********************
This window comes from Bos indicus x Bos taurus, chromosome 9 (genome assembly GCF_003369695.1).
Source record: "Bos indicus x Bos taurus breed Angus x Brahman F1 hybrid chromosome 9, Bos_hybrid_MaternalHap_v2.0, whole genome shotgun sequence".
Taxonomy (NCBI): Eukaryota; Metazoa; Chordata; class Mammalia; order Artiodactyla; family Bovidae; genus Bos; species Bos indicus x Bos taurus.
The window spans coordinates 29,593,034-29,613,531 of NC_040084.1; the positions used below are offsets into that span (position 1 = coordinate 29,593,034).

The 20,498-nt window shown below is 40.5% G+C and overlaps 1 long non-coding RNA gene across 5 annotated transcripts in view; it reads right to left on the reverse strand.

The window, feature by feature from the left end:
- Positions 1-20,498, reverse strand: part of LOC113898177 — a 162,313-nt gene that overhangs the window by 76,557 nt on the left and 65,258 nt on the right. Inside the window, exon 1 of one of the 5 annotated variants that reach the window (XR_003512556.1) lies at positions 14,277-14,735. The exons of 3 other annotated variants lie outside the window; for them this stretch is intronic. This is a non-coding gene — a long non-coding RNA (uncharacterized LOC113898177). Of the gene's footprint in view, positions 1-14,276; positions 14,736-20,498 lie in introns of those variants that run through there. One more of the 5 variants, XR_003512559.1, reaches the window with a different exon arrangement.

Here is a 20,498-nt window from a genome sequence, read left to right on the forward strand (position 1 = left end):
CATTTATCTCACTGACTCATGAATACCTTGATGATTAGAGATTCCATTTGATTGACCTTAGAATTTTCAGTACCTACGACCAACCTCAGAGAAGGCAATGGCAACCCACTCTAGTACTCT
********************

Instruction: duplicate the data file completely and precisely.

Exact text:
This window comes from Bos indicus x Bos taurus, chromosome 9 (genome assembly GCF_003369695.1).
Source record: "Bos indicus x Bos taurus breed Angus x Brahman F1 hybrid chromosome 9, Bos_hybrid_MaternalHap_v2.0, whole genome shotgun sequence".
Taxonomy (NCBI): Eukaryota; Metazoa; Chordata; class Mammalia; order Artiodactyla; family Bovidae; genus Bos; species Bos indicus x Bos taurus.
The window spans coordinates 29,593,034-29,613,531 of NC_040084.1; the positions used below are offsets into that span (position 1 = coordinate 29,593,034).

The 20,498-nt window shown below is 40.5% G+C and overlaps 1 long non-coding RNA gene across 5 annotated transcripts in view; it reads right to left on the reverse strand.

The window, feature by feature from the left end:
- Positions 1-20,498, reverse strand: part of LOC113898177 — a 162,313-nt gene that overhangs the window by 76,557 nt on the left and 65,258 nt on the right. Inside the window, exon 1 of one of the 5 annotated variants that reach the window (XR_003512556.1) lies at positions 14,277-14,735. The exons of 3 other annotated variants lie outside the window; for them this stretch is intronic. This is a non-coding gene — a long non-coding RNA (uncharacterized LOC113898177). Of the gene's footprint in view, positions 1-14,276; positions 14,736-20,498 lie in introns of those variants that run through there. One more of the 5 variants, XR_003512559.1, reaches the window with a different exon arrangement.

Here is a 20,498-nt window from a genome sequence, read left to right on the forward strand (position 1 = left end):
CATTTATCTCACTGACTCATGAATACCTTGATGATTAGAGATTCCATTTGATTGACCTTAGAATTTTCAGTACCTACGACCAACCTCAGAGAAGGCAATGGCAACCCACTCTAGTACTCT